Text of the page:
Tyrolia recently published “Syrisches Christentum und früher Islam. Theologische Reaktionen in syrisch-sprachigen Texten vom 7. bis 9. Jahrhundert” (Syriac Christianity and Early Islam: Theological Reactions in Syriac Texts from the 7th to 9th Centuries) by Joachim Jakob. Interested readers may purchase the book here.
The emergence and rapid spread of Islam posed a major challenge to Christianity. Syriac Christians were among the first who have been in touch with Muslims. This study examines the earliest theological reactions to Islam written by authors of this Christian tradition. The focus is on texts which were composed in Syriac (the Aramaic dialect of the ancient city Edessa). While the sources handed down from the 7th century can predominantly be assigned to the apocalyptic genre and handle the Arabic expansion in terms of a theology of history, the authors of the 8th and 9th centuries already dealt with the main controversial subjects between Christian and Muslim theology, especially the doctrine of the Trinity and Christology. A comparison with Islamic theology of the period in question shows that some Syriac Christians of the 8th and 9th centuries knew the positions and arguments of the Muslim theologians of their time and used them for their own Christian apologetics. Thus, this study demonstrates by means of concrete examples that there must have been contacts between Muslim and Christian intellectuals.
About the Author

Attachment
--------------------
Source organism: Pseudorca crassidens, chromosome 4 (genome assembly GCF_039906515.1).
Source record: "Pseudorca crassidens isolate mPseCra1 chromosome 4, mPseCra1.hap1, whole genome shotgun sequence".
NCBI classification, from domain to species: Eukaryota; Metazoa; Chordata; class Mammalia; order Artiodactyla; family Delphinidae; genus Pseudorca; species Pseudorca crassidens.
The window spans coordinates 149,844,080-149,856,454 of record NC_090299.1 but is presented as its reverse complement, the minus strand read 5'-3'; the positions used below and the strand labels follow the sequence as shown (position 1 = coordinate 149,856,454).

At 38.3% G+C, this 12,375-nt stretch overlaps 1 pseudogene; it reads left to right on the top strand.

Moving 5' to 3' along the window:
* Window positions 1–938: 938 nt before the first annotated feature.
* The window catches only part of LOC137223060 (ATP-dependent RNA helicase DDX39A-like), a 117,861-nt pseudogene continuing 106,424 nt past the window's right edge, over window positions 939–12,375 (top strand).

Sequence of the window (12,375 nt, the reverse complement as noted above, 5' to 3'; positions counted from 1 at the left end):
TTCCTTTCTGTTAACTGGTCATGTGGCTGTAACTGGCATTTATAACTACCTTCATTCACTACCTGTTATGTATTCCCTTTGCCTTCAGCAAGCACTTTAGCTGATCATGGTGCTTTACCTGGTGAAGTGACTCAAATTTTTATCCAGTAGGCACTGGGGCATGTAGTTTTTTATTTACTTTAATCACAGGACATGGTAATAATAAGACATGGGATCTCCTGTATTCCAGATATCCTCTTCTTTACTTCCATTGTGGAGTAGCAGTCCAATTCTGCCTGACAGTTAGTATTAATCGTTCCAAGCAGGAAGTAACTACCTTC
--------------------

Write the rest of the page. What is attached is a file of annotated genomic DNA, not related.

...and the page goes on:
Joachim Jakob is an expert in the historical relations between the three monotheistic faiths (Judaism, Christianity, and Islam), especially in the Middle East. His research focuses mainly on Christian textual sources written in Syriac and partly in Arabic during the medieval period. He has also published on the situation of Christians in the Ottoman Empire. Joachim studied Catholic theology (Mag.theol., 2011) as well as history (B.A., 2011; M.A., 2013) at the University of Salzburg, Austria. He received awards for academic excellence (“Leistungsstipendien”) for his efforts from the University of Salzburg’s Catholic Theological School (2012) and from its School of Social and Cultural Sciences (2014). Joachim completed his doctoral studies (Dr.theol., 2018) in Salzburg with a thesis entitled “Syriac Christianity and Early Islam: Theological Reactions in Syriac Texts from the 7th to the 9th Centuries” (“Syrisches Christentum und früher Islam. Theologische Reaktionen in syrisch-sprachigen Texten vom 7. bis 9. Jahrhundert”; reviewers: Prof. Dr. Dietmar W. Winkler, Salzburg, and Prof. Dr. Herman Teule, Leuven). In 2019, Joachim received the Karl Rahner Award for Theological Research (funded by the Karl Rahner Foundation, Munich, and granted at the University of Innsbruck) for his doctoral thesis.
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